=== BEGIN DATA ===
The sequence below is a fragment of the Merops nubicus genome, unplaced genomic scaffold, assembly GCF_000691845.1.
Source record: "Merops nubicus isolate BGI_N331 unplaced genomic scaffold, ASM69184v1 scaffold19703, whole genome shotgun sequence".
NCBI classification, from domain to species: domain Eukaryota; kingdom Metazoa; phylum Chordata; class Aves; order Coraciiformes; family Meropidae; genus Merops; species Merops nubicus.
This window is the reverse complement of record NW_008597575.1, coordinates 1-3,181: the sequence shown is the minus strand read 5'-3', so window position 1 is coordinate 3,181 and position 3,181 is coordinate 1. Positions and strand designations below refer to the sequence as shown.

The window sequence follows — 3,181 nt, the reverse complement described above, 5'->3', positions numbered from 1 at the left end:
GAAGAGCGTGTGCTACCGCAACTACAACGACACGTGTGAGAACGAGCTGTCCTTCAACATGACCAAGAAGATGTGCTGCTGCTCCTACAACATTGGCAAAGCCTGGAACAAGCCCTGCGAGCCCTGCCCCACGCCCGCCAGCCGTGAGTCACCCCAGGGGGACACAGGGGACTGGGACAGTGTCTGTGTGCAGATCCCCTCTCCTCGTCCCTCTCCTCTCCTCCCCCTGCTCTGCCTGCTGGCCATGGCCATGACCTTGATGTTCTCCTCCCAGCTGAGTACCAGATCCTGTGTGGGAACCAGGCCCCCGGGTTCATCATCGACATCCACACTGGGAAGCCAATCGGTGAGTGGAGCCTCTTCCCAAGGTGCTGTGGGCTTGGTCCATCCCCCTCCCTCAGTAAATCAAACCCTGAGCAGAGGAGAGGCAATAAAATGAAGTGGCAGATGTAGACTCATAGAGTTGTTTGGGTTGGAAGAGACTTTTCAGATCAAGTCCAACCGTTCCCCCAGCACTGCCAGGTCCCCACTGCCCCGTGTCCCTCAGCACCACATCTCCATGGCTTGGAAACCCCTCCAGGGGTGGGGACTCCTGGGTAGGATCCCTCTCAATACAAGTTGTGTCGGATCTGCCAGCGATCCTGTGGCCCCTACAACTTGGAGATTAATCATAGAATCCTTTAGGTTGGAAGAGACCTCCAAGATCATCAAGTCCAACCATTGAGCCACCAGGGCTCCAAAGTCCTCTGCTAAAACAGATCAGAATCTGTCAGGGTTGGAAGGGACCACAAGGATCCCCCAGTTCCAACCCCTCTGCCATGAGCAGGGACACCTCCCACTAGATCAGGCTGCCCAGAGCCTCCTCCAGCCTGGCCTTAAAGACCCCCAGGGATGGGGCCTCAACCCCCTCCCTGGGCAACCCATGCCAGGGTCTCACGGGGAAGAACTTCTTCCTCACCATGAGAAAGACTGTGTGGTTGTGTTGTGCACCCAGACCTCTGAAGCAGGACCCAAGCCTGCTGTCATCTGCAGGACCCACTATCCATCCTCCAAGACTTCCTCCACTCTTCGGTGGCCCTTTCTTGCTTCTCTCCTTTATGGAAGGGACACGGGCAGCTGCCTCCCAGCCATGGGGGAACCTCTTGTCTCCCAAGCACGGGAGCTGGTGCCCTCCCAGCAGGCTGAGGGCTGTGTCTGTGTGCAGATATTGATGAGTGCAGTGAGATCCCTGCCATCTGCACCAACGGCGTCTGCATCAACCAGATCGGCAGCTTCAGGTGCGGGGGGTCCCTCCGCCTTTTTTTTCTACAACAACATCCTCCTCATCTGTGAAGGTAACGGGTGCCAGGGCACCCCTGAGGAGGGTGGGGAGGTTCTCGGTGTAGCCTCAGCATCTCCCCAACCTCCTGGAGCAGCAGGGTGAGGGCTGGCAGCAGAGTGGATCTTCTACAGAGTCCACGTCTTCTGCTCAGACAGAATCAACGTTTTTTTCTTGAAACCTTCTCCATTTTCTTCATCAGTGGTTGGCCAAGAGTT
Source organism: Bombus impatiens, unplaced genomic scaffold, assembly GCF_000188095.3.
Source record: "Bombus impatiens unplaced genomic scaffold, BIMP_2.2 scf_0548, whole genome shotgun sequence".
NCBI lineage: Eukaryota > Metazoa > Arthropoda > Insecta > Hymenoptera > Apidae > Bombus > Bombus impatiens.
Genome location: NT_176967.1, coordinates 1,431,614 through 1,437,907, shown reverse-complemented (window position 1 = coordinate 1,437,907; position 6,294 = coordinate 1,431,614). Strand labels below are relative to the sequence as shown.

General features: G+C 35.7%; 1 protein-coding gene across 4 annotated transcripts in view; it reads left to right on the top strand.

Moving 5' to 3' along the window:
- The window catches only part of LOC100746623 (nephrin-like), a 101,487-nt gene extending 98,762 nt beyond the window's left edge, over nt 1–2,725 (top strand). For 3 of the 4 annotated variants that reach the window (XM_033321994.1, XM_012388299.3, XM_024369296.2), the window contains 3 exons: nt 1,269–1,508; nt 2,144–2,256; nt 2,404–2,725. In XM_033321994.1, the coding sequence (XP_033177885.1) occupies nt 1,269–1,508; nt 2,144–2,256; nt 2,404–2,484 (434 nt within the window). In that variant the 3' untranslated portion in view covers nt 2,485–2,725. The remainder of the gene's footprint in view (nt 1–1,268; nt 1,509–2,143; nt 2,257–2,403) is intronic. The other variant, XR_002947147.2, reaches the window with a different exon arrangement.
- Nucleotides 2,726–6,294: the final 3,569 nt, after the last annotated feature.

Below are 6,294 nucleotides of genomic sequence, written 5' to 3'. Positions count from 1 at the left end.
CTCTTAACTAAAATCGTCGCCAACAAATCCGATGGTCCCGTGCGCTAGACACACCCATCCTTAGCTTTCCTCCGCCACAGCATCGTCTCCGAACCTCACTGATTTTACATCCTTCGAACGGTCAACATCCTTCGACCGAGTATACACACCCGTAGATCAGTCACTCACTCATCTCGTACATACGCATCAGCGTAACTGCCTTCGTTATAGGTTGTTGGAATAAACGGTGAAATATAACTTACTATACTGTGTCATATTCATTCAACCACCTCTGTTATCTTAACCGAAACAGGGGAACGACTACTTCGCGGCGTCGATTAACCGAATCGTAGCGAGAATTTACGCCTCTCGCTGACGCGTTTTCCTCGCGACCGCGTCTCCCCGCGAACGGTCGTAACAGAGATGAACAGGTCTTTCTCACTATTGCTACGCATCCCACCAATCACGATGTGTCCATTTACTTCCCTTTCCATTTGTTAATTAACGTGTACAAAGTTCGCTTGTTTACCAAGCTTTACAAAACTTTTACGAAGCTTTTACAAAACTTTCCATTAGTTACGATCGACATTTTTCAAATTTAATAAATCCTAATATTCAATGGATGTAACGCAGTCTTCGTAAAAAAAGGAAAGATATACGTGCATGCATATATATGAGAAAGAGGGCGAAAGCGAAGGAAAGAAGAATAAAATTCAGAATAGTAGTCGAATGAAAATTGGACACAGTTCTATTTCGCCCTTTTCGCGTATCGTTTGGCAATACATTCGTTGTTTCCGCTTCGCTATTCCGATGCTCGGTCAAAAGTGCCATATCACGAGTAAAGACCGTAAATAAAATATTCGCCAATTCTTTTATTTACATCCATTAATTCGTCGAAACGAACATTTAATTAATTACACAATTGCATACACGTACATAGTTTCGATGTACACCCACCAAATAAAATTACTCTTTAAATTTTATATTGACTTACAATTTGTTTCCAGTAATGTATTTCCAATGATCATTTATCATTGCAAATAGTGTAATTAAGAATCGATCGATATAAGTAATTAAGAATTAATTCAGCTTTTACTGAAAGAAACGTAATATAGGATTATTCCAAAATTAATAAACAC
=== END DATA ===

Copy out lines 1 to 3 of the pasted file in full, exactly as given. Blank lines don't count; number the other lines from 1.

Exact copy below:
The sequence below is a fragment of the Merops nubicus genome, unplaced genomic scaffold, assembly GCF_000691845.1.
Source record: "Merops nubicus isolate BGI_N331 unplaced genomic scaffold, ASM69184v1 scaffold19703, whole genome shotgun sequence".
NCBI classification, from domain to species: domain Eukaryota; kingdom Metazoa; phylum Chordata; class Aves; order Coraciiformes; family Meropidae; genus Merops; species Merops nubicus.